Farragut subdivision homeowners associations soon may be able to “legally” hold events featuring food trucks.
Farragut Municipal Planning Commission voted unanimously during its virtual meeting Thursday, Sept. 17, to recommend the Board of Mayor and Aldermen amend its ordinance so HOA would be allowed to have food trucks.
Farragut Municipal Planning Commissioners and Town staff discussed the possibility during a Staff-Developer meeting in August, and it was workshopped by FMPC in August as well.
“The initial objective of including this item on the agenda was to present the idea of allowing sales from food trucks if (it is) part of an approved special event sponsored or hosted by a homeowners association,” Farragut Community Development director Mark Shipley said. “The existing language only provides for sales from food trucks for commercial, office and not-for-profit entites if part of an approved special event.
However, “during the COVID pandemic, more people are staying home and the thought was that food trucks should be permitted as an option for HOAs, provided a permit and filing fee was secured,” Shipley said. “Food trucks can provide a useful service for certain events.”
A “horizontal approach,” or one-story approach, to building a mixed-use Farragut Town Center at the current old Kroger location is “what they all suggested, what they said would be a great concept” when it comes to developer feedback Town administrator David Smoak said he’s received “as I have gone around the country talking to developers about doing that here.
“Having the uses close together, but not just on top of each other,” he added during his Town business update to Shop Farragut/Farragut Business Alliance at its monthly Zoom (electronic) meeting Thursday morning, Sept. 17.
A more “vertical” or multi-story approach, however, resulted “in a lot of ‘no’s’” from those same developers, emphasizing “there’s been a lot of, ‘that really doesn’t work in suburban communities; it’s difficult to finance, it’s difficult to find (someone) to do it right, to do it well,’” Smoak said.
He added such developers have said they’ve found “easier places to that you can go” to make such vertical town center plans work.
However, he maintained the Town would “ultimately love to see … a vertical component” in overall Town growth, which “we still have on the books in our Land Use Plan.”
Ending up “at capacity” in terms of business vendors, with 49, inaugural Farragut Fall Festival is scheduled to run from 3 to 8 p.m., Sunday, Oct. 4, in the Old Kroger Parking lot across from Lendon Welch Way, which leads to and from Farragut High School at Kingston Pike.
As for entertainment, “We have four local bands playing on a stage that will be set up,” said Stephen Krempasky, Shop Farragut/Farragut Business Alliance executive director, during a monthly SF/FBA meeting Thursday, Sept. 17. “We’ll use as much of the old Kroger parking lot as possible, spreading everyone out.”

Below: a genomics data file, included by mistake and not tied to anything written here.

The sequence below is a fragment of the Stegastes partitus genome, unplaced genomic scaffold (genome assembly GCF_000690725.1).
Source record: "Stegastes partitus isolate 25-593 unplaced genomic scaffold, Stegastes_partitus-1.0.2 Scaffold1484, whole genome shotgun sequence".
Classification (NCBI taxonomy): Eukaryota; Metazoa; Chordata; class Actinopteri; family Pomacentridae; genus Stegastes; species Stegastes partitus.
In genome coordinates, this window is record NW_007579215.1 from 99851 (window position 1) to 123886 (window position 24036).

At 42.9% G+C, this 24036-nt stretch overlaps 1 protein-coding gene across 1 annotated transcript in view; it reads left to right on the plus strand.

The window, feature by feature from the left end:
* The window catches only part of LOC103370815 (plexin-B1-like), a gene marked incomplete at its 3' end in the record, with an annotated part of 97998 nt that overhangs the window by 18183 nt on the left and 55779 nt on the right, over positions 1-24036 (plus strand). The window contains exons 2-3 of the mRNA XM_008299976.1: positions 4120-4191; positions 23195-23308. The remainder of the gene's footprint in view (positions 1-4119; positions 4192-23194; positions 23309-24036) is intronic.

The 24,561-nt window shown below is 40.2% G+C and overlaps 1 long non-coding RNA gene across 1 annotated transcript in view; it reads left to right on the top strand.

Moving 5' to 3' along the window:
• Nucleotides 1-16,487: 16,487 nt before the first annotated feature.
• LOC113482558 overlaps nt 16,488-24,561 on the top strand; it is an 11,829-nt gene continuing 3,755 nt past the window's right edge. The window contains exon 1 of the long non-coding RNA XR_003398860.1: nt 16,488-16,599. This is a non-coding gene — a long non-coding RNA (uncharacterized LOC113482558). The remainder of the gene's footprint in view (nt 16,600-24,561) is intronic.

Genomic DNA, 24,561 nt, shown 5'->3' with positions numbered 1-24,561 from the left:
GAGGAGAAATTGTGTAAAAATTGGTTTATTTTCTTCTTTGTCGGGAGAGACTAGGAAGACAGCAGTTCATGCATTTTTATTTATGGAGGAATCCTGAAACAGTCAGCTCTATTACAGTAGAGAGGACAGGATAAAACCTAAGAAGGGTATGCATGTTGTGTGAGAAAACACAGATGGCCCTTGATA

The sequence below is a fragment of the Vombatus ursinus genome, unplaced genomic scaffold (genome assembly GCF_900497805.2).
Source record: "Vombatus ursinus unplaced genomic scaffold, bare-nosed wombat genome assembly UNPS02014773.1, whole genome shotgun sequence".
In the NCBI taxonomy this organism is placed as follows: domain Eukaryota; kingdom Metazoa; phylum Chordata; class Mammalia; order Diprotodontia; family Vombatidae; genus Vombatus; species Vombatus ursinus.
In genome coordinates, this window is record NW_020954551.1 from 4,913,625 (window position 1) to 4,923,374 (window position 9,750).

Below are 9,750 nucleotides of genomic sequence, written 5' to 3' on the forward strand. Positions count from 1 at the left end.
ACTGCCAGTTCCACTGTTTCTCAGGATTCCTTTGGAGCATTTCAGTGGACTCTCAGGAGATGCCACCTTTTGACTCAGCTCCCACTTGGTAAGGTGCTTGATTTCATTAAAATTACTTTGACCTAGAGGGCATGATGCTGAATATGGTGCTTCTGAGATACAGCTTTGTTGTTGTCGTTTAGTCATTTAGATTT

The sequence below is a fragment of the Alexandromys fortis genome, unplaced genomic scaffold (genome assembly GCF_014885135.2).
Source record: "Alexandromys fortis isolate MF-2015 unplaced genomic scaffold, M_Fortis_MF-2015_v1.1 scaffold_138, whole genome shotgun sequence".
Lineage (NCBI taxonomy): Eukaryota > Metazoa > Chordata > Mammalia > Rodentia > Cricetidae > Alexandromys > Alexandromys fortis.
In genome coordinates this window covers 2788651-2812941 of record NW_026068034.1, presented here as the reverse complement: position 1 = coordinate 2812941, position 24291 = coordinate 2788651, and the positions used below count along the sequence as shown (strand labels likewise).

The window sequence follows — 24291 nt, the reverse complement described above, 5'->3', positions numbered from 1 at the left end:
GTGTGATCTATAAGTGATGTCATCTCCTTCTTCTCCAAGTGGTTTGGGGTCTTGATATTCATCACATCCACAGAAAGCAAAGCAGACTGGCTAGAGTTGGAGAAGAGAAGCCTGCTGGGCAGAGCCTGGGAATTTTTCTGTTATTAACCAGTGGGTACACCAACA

As for anticipated turnout, Krempasky said he told potential alcohol vendors, “I expected 100 to 200 people per hour.”
Though a tent is to be included, “We’ll have half as many tables and chairs under the tent than we normally would do,” he said, comparing the Fall Festival to recent years Taste of Farragut, which was the original Oct. 4 event scheduled.
• At 5:39 p.m., Saturday, Sept. 19, a Knox County Sheriff’s Office unit was dispatched to a Moser Lane residence to investigate a report of a person being injured by a cat that required stitches. Complaint had been checked by an urgent care facility due to one victim requiring 19 stitches. Officer made contact with victim No. 1, a male, and victim No. 2, his wife. Officer asked both victims what happened, and victim 1 advised they had been feeding a stray outside cat for about a year, and decided to bring the cat inside to take it to a vet. I asked how they got the cat inside the residence, and victim 1 advised with a live trap.
• We reference a Business section story from our Sept. 17 issue, “Saah family ‘buys the farm’ to open The Julianna venue,” to clarify that Charlie and Suzanne Saah bought 32 acres, which includes the stables, of the former Hunter Valley Farm and re-named their property The Julianna, while Nancy Barger still owns 7 acres of the former Hunter Valley Farms and operates her business, The Pavilion at Hunter Valley Farm.
• In our Sept. 17 issue, a Community section story “Becoming His Bride,” left out the following: for more information or to purchase “Becoming His Bride” directly, visit Karen Wiley’s website, www.karenlundewiley.com.